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|Title:||Anti-CD3/28 mediated expansion of macaque CD4+ T cells is polyclonal and provides extended survival after adoptive transfer|
Kenneth A. Rogers
Ann E. Mayne
Aftab A. Ansari
Emory University School of Medicine
|Keywords:||Agricultural and Biological Sciences;Veterinary|
|Citation:||Journal of Medical Primatology. Vol.36, No.4-5 (2007), 206-218|
|Abstract:||Background: Our lab has previously shown that adoptive transfer of in vitro expanded autologous purified polyclonal CD4+ T cells using anti-CD3/CD28 coated beads induced antiviral responses capable of controlling simian immunodeficiency virus (SIV) replication in vivo. Results: Expansion on anti-CD3/28 coated beads was found to induce a true polyclonal expansion as CFSE labeled cells uniformly showed dilution of the dye over several days of culture, in contrast to aliquots of the same cells subjected to mitogen stimulation. Of interest was the finding that CD4+ T cells collected before and during early chronic SIV infection or AIDS stage did not show any or only modest differences in proliferative response or expansion kinetics. The reason for such excellent expansion properties was analyzed by the quantitation of telomerase activity in aliquots of expanding CD4+ T cells from sample collected at various times post-infection. First, anti-CD3/28 expanded CD4+ T cells exhibited telomerase levels 2- to 20-fold higher than the starting population of CD4+ T cells. Moreover, while telomerase activity in ex vivo tested CD4+ T cells was found to decrease following SIV infection and disease progression, anti-CD3/28 expansion appeared to restore significant levels of telomerase activity as no difference was noted in telomerase expression between CD4+ T cells expanded from samples collected before or during the chronic SIV infection. When such expanded and CFSE labeled T cells were autologously transferred to monkeys, evidence for extended survival in vivo was provided as CFSE labeled cells were detected to relatively high levels in blood and spleen at 1week post-infection. Conclusion: In summary, the data suggest that anti-CD3/28 mediated expansion of CD4+ T cells retains its immunotherapeutic potential not only during the early stages of lentiviral infection but also at more advanced stages of disease. © 2007 The Authors Journal compilation © 2007 Blackwell Munksgaard.|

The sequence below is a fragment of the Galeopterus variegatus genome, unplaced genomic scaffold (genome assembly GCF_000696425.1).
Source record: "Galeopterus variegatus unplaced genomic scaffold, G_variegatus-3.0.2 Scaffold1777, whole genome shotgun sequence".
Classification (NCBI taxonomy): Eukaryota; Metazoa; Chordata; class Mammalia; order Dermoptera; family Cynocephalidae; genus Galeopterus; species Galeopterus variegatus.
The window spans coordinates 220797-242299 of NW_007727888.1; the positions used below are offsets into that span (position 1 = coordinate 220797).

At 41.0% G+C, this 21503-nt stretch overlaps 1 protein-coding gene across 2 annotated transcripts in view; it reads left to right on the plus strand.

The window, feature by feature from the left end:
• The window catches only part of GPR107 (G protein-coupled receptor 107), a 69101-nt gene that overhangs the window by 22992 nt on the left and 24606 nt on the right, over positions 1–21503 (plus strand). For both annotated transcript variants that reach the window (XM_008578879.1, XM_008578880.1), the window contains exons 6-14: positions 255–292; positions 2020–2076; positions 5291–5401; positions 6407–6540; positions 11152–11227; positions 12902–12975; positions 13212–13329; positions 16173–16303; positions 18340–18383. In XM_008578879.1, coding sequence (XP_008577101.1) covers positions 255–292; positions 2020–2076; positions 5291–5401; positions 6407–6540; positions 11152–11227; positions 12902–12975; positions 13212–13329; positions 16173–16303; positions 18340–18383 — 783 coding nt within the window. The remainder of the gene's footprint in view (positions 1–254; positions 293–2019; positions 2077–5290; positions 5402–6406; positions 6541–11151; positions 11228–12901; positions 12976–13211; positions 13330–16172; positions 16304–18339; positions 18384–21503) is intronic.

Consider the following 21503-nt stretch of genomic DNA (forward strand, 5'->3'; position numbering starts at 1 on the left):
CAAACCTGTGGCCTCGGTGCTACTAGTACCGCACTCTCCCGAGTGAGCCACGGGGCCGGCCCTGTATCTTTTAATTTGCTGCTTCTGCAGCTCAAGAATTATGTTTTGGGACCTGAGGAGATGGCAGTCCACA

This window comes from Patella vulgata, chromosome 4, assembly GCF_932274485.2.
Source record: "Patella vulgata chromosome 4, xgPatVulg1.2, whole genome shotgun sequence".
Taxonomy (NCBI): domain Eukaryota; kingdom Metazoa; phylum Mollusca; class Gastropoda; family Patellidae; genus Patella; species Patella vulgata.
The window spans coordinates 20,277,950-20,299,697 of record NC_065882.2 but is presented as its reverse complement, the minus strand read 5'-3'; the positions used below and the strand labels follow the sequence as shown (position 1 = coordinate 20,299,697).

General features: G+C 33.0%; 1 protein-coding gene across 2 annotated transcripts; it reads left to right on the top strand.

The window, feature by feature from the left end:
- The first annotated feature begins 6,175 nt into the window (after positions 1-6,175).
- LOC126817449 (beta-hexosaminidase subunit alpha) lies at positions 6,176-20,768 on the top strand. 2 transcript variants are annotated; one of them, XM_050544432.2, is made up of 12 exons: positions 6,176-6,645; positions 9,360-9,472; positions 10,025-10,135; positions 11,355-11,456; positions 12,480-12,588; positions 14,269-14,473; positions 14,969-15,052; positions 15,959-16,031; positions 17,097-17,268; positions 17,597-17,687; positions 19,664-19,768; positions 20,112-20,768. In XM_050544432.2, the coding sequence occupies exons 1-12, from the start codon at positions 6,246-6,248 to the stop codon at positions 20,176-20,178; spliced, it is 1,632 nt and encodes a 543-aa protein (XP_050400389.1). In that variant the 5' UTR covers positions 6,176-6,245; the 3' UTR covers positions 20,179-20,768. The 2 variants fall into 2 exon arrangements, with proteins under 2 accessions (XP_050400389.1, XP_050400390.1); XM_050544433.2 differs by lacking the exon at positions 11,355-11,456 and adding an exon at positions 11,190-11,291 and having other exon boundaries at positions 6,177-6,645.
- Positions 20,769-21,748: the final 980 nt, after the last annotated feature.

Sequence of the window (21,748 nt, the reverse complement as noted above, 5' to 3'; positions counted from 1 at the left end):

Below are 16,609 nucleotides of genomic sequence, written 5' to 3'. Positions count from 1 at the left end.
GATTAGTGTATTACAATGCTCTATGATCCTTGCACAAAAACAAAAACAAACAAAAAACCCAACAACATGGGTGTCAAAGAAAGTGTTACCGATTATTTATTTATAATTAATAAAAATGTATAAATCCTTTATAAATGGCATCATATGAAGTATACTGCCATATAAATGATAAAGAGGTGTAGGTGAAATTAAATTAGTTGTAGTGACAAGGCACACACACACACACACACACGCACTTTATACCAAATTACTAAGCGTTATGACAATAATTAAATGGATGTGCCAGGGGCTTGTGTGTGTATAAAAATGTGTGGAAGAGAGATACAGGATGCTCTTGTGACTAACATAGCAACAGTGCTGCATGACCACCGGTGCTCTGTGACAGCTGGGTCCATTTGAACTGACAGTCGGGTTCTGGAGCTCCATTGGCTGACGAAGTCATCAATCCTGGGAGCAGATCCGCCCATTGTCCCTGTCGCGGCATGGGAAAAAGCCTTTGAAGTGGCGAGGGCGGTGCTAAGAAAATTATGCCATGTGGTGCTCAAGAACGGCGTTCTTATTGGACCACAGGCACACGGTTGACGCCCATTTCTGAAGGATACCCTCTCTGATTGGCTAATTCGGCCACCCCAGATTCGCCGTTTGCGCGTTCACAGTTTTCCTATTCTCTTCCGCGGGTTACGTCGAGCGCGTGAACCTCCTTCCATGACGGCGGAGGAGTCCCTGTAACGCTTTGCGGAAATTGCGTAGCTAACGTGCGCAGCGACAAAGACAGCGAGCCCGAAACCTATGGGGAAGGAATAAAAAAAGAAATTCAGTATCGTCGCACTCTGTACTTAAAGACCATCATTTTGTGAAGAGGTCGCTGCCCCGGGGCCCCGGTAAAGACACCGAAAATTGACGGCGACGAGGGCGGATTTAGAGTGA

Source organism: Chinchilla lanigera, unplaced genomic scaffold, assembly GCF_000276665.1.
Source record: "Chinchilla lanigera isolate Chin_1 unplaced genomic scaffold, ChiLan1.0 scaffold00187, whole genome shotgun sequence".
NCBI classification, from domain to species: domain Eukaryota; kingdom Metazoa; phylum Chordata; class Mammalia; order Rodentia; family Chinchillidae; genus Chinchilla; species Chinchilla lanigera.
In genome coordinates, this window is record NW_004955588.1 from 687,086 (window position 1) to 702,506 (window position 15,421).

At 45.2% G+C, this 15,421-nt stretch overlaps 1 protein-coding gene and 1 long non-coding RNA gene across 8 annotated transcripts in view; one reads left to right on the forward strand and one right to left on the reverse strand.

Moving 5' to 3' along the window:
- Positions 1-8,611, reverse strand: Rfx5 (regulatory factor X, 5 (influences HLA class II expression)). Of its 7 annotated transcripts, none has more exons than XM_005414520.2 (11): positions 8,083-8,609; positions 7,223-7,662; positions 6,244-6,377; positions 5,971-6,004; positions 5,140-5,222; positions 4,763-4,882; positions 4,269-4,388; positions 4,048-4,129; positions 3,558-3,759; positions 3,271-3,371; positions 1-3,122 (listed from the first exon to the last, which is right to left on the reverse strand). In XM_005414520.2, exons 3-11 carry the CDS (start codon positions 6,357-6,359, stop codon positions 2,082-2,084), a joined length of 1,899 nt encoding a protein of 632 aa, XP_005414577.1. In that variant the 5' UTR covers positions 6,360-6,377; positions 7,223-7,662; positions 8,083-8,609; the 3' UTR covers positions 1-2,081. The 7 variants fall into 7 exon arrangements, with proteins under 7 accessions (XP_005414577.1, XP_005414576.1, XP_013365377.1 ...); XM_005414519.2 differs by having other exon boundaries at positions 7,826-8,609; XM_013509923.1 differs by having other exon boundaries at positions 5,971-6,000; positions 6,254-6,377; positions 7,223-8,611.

|Appears in Collections:||Scopus 2006-2010|
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